By Melissa Miller Proctor
Last summer, U.S. Customs and Border Protection (“CBP”) published a General Notice in the Federal Register announcing its process for allowing U.S. exporters to request CBP’s assistance in resolving disputes with foreign government authorities involving tariff classification and customs valuation issues. See 80 Fed. Reg. 34924. U.S. companies from time to time receive pushback from customers in foreign markets on the classifications and values that are being used for their products. Exporters are encouraged to seek assistance from CBP when they encounter differing interpretations on classification and valuation in foreign countries, as they can lead to the disparate treatment of their goods resulting in additional costs and potential liability for foreign customers. In addition, U.S. exporters may experience a competitive disadvantage due to these varying interpretations and costly delays in the clearance of their goods in the countries of importation. The following describes the mechanics of CBP’s new process, as well as provides tips for preparing and submitting effective requests to CBP.
By way of background, when imported goods are entered into the United States, they require a ten-digit tariff classification code under the Harmonized Tariff Schedule of the United States (“HTSUS”). The HTSUS provides detailed commodity descriptions of more than 5,000 items in various chapters, sections and headings. The assigned classification codes are what drive the duty rates that are applied to the imported goods at the time of entry. The HTSUS reflects the classification rules established under the international Harmonized Commodity Description Coding System (or “Harmonized System”) developed by the World Customs Organization (“WCO”). The Harmonized System was designed to ensure a uniform approach for the worldwide tariff classification of products. The United States, European Union and more than 100 other countries around the world are parties to the Harmonized System and utilize it as the basis of determining the tariff classification. The Harmonized System Committee (“HSC”), comprised of the various WCO members, meets twice annually to discuss tariff classification issues, settle disputes, and update the Harmonized System nomenclature and Explanatory Notes. Disputes between WCO members regarding proper interpretations of the Harmonized System rules are generally settled by negotiation between the parties. If these issues cannot be resolved, the parties may refer the dispute to the HSC for consideration and recommendations. CBP leads the U.S. delegation at meetings of the HSC.
Similarly, the U.S. rules for appraising imported merchandise reflects those of the international Agreement on Implementation of Article VII of the General Agreement on Tariffs and Trade (i.e., the “WTO Valuation Agreement”). For example, the primary basis of appraisement for imported goods is transaction value, which is defined as the price actually paid or payable for merchandise when sold for exportation to the United States plus certain statutorily required additions. There are times when transaction value cannot be used as the proper basis of appraisement—in those cases, the value of the imported goods must be based on other approved valuation methods. Proper valuation of imported merchandise will ensure the accurate calculation of duties, fees and taxes in the country of importation. All members of the WTO are expected to have implemented this common set of valuation rules. The WTO’s Technical Committee on Customs Valuation (“TCCV”) meets twice annually and is responsible for reviewing valuation issues, resolving disputes amongst WTO member countries, and issuing advisory opinions. Disputes arising under the WTO Valuation Agreement may be referred to the TCCV for consideration and recommendations. The United States currently chairs the TCCV, and CBP represents the United States at meetings of the TCCV.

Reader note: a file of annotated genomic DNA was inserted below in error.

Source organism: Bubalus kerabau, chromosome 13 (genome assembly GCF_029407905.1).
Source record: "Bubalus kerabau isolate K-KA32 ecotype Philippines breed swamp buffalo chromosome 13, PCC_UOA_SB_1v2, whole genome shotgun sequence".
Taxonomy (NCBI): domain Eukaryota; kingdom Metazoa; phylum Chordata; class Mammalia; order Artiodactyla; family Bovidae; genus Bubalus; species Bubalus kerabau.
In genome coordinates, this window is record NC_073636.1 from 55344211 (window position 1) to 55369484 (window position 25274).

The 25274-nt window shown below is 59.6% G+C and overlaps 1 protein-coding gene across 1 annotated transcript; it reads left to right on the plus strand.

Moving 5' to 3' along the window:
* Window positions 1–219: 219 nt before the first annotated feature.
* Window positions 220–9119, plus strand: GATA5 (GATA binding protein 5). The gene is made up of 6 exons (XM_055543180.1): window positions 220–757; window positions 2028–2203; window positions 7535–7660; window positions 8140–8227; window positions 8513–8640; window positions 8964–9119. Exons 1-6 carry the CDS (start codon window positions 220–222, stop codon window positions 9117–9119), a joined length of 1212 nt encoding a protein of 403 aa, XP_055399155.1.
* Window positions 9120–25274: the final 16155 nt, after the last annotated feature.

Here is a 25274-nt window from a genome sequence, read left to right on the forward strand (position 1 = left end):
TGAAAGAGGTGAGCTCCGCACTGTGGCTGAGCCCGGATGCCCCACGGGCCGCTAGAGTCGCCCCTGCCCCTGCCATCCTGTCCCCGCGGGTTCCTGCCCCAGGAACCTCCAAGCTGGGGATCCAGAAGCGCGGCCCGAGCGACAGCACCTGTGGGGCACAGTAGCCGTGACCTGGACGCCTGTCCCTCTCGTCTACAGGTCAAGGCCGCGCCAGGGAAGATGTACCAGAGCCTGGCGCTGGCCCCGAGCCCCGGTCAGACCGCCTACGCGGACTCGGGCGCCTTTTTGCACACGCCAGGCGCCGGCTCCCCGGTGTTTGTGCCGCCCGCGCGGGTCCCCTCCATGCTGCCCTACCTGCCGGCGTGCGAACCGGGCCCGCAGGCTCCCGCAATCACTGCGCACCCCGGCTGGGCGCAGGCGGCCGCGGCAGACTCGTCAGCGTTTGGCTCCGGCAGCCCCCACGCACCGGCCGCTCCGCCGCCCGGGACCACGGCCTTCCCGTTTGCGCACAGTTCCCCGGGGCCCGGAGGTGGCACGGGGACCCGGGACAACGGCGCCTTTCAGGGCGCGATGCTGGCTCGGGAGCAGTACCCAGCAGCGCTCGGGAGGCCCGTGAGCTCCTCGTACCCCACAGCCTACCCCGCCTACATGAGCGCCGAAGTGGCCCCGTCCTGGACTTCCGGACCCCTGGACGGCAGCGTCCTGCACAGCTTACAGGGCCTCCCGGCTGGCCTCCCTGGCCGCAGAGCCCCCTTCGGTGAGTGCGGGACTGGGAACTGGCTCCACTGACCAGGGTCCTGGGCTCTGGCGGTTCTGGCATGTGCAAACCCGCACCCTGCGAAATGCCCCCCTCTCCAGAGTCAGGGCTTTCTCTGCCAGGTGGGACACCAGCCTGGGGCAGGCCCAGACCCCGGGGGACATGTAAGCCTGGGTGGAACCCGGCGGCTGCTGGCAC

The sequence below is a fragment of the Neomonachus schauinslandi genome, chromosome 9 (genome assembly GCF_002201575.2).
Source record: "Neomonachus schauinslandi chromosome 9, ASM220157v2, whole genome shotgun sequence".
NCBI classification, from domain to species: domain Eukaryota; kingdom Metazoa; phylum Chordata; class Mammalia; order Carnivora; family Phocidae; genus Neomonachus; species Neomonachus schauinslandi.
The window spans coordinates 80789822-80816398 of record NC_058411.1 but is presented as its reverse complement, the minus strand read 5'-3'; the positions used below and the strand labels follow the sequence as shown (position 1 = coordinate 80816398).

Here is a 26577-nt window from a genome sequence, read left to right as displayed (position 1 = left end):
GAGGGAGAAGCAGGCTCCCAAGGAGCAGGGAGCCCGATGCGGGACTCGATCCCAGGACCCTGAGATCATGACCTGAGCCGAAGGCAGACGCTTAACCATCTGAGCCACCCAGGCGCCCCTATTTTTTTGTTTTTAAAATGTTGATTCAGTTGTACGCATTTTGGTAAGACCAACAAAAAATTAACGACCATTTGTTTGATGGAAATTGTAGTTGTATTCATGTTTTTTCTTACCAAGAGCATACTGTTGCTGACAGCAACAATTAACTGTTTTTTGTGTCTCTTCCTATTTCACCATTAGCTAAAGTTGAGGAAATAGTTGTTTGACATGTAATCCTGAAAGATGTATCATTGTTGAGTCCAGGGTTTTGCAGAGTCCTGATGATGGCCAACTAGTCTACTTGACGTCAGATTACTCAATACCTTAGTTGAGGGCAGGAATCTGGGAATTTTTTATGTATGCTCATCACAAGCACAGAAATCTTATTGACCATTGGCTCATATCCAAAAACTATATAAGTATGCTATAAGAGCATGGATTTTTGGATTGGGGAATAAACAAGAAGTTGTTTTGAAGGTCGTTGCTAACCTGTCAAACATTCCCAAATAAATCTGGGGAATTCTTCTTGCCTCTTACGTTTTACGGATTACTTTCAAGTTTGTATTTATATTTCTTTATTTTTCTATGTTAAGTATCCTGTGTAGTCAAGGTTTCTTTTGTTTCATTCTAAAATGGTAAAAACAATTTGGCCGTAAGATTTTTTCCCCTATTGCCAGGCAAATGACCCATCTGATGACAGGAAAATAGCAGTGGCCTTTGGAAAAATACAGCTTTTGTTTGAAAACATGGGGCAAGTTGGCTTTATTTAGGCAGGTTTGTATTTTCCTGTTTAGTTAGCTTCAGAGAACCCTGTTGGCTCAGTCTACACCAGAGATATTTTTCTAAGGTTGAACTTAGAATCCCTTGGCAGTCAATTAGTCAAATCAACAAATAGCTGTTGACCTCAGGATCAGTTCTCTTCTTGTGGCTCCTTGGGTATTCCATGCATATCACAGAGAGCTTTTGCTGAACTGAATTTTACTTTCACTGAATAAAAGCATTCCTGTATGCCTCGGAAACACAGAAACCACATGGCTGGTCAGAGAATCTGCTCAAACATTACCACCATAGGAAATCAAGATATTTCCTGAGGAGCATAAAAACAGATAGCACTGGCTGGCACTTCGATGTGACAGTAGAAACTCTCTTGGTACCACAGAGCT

In theory, based upon an item’s commodity description, the tariff classification of a good imported into countries that adhere to the Harmonized System is supposed to be identical up to the first six digits; however, as noted above, many products that would normally be expected to be uniformly classified can be assigned widely varying codes by foreign government authorities because of different interpretations of the rules themselves. The same holds true for the valuation of imported merchandise—where the rules may be arbitrarily applied from jurisdiction to jurisdiction. Foreign customers or their brokers may reject product tariff classifications or product values used by U.S. companies, which are reflected on the commercial invoices and other shipping documents. U.S. companies may even be requested to modify the classifications and values reflected on their documentation in order to comply with the mandates of foreign customs authorities—mandates that may conflict with the requirements under U.S. law.
When such situations occur, CBP invites U.S. exporters to submit formal requests for assistance. U.S. companies’ requests should be addressed to the Commerce and Trade Facilitation Division of the Office of International Trade, Regulations and Rulings. If it agrees with the exporter, CBP will consider the appropriate course of action which may include discussions with the foreign customs administration or dispute settlement before the HSC or TCCV. CBP notes that it will strive to provide an initial response to the exporter within 60 days of the receipt of a formal request, and will keep the exporter updated on its progress in resolving the conflict.
By Melissa Miller Proctor